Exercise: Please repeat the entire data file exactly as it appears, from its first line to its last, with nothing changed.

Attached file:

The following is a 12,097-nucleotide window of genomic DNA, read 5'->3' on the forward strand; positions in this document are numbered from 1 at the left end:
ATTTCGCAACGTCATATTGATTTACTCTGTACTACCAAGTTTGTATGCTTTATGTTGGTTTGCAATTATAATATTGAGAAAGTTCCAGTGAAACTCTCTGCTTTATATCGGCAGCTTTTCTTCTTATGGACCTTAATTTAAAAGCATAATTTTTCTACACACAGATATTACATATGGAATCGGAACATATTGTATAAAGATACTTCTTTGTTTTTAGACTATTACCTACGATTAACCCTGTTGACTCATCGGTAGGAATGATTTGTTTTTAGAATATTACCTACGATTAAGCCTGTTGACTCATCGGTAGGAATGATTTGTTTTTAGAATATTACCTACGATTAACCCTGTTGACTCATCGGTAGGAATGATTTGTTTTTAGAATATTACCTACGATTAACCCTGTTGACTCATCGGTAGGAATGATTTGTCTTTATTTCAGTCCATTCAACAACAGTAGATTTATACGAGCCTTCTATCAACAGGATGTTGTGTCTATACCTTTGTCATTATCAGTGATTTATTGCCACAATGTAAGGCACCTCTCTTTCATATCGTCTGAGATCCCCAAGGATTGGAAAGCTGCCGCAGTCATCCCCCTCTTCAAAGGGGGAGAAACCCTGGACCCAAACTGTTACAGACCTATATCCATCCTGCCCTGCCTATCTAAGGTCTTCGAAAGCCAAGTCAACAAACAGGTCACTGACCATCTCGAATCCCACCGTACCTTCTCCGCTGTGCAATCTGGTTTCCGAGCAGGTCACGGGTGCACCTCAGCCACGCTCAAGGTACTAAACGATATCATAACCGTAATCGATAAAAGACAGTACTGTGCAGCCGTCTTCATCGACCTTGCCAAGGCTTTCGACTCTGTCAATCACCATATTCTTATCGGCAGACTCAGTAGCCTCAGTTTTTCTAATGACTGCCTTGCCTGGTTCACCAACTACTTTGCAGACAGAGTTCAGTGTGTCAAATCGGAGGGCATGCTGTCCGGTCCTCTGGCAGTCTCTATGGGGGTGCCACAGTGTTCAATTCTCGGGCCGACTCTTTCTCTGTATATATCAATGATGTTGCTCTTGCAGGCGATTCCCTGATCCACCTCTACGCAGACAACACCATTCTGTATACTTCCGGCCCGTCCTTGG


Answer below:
The following is a 12,097-nucleotide window of genomic DNA, read 5'->3' on the forward strand; positions in this document are numbered from 1 at the left end:
ATTTCGCAACGTCATATTGATTTACTCTGTACTACCAAGTTTGTATGCTTTATGTTGGTTTGCAATTATAATATTGAGAAAGTTCCAGTGAAACTCTCTGCTTTATATCGGCAGCTTTTCTTCTTATGGACCTTAATTTAAAAGCATAATTTTTCTACACACAGATATTACATATGGAATCGGAACATATTGTATAAAGATACTTCTTTGTTTTTAGACTATTACCTACGATTAACCCTGTTGACTCATCGGTAGGAATGATTTGTTTTTAGAATATTACCTACGATTAAGCCTGTTGACTCATCGGTAGGAATGATTTGTTTTTAGAATATTACCTACGATTAACCCTGTTGACTCATCGGTAGGAATGATTTGTTTTTAGAATATTACCTACGATTAACCCTGTTGACTCATCGGTAGGAATGATTTGTCTTTATTTCAGTCCATTCAACAACAGTAGATTTATACGAGCCTTCTATCAACAGGATGTTGTGTCTATACCTTTGTCATTATCAGTGATTTATTGCCACAATGTAAGGCACCTCTCTTTCATATCGTCTGAGATCCCCAAGGATTGGAAAGCTGCCGCAGTCATCCCCCTCTTCAAAGGGGGAGAAACCCTGGACCCAAACTGTTACAGACCTATATCCATCCTGCCCTGCCTATCTAAGGTCTTCGAAAGCCAAGTCAACAAACAGGTCACTGACCATCTCGAATCCCACCGTACCTTCTCCGCTGTGCAATCTGGTTTCCGAGCAGGTCACGGGTGCACCTCAGCCACGCTCAAGGTACTAAACGATATCATAACCGTAATCGATAAAAGACAGTACTGTGCAGCCGTCTTCATCGACCTTGCCAAGGCTTTCGACTCTGTCAATCACCATATTCTTATCGGCAGACTCAGTAGCCTCAGTTTTTCTAATGACTGCCTTGCCTGGTTCACCAACTACTTTGCAGACAGAGTTCAGTGTGTCAAATCGGAGGGCATGCTGTCCGGTCCTCTGGCAGTCTCTATGGGGGTGCCACAGTGTTCAATTCTCGGGCCGACTCTTTCTCTGTATATATCAATGATGTTGCTCTTGCAGGCGATTCCCTGATCCACCTCTACGCAGACAACACCATTCTGTATACTTCCGGCCCGTCCTTGG